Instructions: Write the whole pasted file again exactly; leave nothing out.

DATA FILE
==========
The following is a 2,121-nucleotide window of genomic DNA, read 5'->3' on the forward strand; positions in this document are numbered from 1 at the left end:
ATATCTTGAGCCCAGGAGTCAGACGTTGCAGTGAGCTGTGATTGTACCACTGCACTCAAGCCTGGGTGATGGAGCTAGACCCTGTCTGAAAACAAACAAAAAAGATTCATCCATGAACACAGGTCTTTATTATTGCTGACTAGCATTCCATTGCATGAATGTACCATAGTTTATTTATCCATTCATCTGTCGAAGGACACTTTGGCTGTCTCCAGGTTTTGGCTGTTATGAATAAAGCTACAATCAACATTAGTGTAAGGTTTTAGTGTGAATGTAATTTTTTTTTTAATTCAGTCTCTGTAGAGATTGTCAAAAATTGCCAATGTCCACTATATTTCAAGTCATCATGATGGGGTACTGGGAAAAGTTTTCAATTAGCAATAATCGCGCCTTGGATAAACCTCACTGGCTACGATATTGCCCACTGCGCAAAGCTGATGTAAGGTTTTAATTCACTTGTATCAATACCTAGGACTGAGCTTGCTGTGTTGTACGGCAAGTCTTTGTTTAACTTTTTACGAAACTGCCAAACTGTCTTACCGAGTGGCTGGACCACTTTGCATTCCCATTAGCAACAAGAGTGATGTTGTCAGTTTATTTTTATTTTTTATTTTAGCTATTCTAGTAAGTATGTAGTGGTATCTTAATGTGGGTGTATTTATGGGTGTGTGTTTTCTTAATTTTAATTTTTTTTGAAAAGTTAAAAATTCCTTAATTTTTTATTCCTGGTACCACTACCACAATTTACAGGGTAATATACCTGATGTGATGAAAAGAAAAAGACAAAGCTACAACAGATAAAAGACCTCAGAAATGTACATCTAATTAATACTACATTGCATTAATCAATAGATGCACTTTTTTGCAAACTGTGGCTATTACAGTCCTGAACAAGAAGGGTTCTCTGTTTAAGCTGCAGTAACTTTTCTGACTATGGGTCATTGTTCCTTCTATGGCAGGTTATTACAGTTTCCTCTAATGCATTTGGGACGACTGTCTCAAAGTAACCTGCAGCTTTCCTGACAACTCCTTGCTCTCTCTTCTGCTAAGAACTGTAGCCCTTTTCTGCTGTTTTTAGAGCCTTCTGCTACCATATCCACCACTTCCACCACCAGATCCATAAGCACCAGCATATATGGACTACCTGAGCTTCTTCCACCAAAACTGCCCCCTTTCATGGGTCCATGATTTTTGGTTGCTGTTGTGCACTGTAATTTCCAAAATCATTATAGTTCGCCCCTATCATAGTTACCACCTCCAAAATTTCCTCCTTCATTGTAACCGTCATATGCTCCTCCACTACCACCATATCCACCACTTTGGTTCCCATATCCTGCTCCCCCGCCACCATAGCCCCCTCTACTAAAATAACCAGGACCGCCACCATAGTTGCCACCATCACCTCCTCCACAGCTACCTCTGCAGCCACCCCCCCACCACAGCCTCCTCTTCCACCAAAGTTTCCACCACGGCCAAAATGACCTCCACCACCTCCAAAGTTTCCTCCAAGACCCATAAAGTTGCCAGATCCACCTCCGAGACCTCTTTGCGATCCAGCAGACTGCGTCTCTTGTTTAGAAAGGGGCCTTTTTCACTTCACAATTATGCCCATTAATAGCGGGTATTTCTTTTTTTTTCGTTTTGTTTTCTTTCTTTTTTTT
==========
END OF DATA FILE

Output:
The following is a 2,121-nucleotide window of genomic DNA, read 5'->3' on the forward strand; positions in this document are numbered from 1 at the left end:
ATATCTTGAGCCCAGGAGTCAGACGTTGCAGTGAGCTGTGATTGTACCACTGCACTCAAGCCTGGGTGATGGAGCTAGACCCTGTCTGAAAACAAACAAAAAAGATTCATCCATGAACACAGGTCTTTATTATTGCTGACTAGCATTCCATTGCATGAATGTACCATAGTTTATTTATCCATTCATCTGTCGAAGGACACTTTGGCTGTCTCCAGGTTTTGGCTGTTATGAATAAAGCTACAATCAACATTAGTGTAAGGTTTTAGTGTGAATGTAATTTTTTTTTTAATTCAGTCTCTGTAGAGATTGTCAAAAATTGCCAATGTCCACTATATTTCAAGTCATCATGATGGGGTACTGGGAAAAGTTTTCAATTAGCAATAATCGCGCCTTGGATAAACCTCACTGGCTACGATATTGCCCACTGCGCAAAGCTGATGTAAGGTTTTAATTCACTTGTATCAATACCTAGGACTGAGCTTGCTGTGTTGTACGGCAAGTCTTTGTTTAACTTTTTACGAAACTGCCAAACTGTCTTACCGAGTGGCTGGACCACTTTGCATTCCCATTAGCAACAAGAGTGATGTTGTCAGTTTATTTTTATTTTTTATTTTAGCTATTCTAGTAAGTATGTAGTGGTATCTTAATGTGGGTGTATTTATGGGTGTGTGTTTTCTTAATTTTAATTTTTTTTGAAAAGTTAAAAATTCCTTAATTTTTTATTCCTGGTACCACTACCACAATTTACAGGGTAATATACCTGATGTGATGAAAAGAAAAAGACAAAGCTACAACAGATAAAAGACCTCAGAAATGTACATCTAATTAATACTACATTGCATTAATCAATAGATGCACTTTTTTGCAAACTGTGGCTATTACAGTCCTGAACAAGAAGGGTTCTCTGTTTAAGCTGCAGTAACTTTTCTGACTATGGGTCATTGTTCCTTCTATGGCAGGTTATTACAGTTTCCTCTAATGCATTTGGGACGACTGTCTCAAAGTAACCTGCAGCTTTCCTGACAACTCCTTGCTCTCTCTTCTGCTAAGAACTGTAGCCCTTTTCTGCTGTTTTTAGAGCCTTCTGCTACCATATCCACCACTTCCACCACCAGATCCATAAGCACCAGCATATATGGACTACCTGAGCTTCTTCCACCAAAACTGCCCCCTTTCATGGGTCCATGATTTTTGGTTGCTGTTGTGCACTGTAATTTCCAAAATCATTATAGTTCGCCCCTATCATAGTTACCACCTCCAAAATTTCCTCCTTCATTGTAACCGTCATATGCTCCTCCACTACCACCATATCCACCACTTTGGTTCCCATATCCTGCTCCCCCGCCACCATAGCCCCCTCTACTAAAATAACCAGGACCGCCACCATAGTTGCCACCATCACCTCCTCCACAGCTACCTCTGCAGCCACCCCCCCACCACAGCCTCCTCTTCCACCAAAGTTTCCACCACGGCCAAAATGACCTCCACCACCTCCAAAGTTTCCTCCAAGACCCATAAAGTTGCCAGATCCACCTCCGAGACCTCTTTGCGATCCAGCAGACTGCGTCTCTTGTTTAGAAAGGGGCCTTTTTCACTTCACAATTATGCCCATTAATAGCGGGTATTTCTTTTTTTTTCGTTTTGTTTTCTTTCTTTTTTTT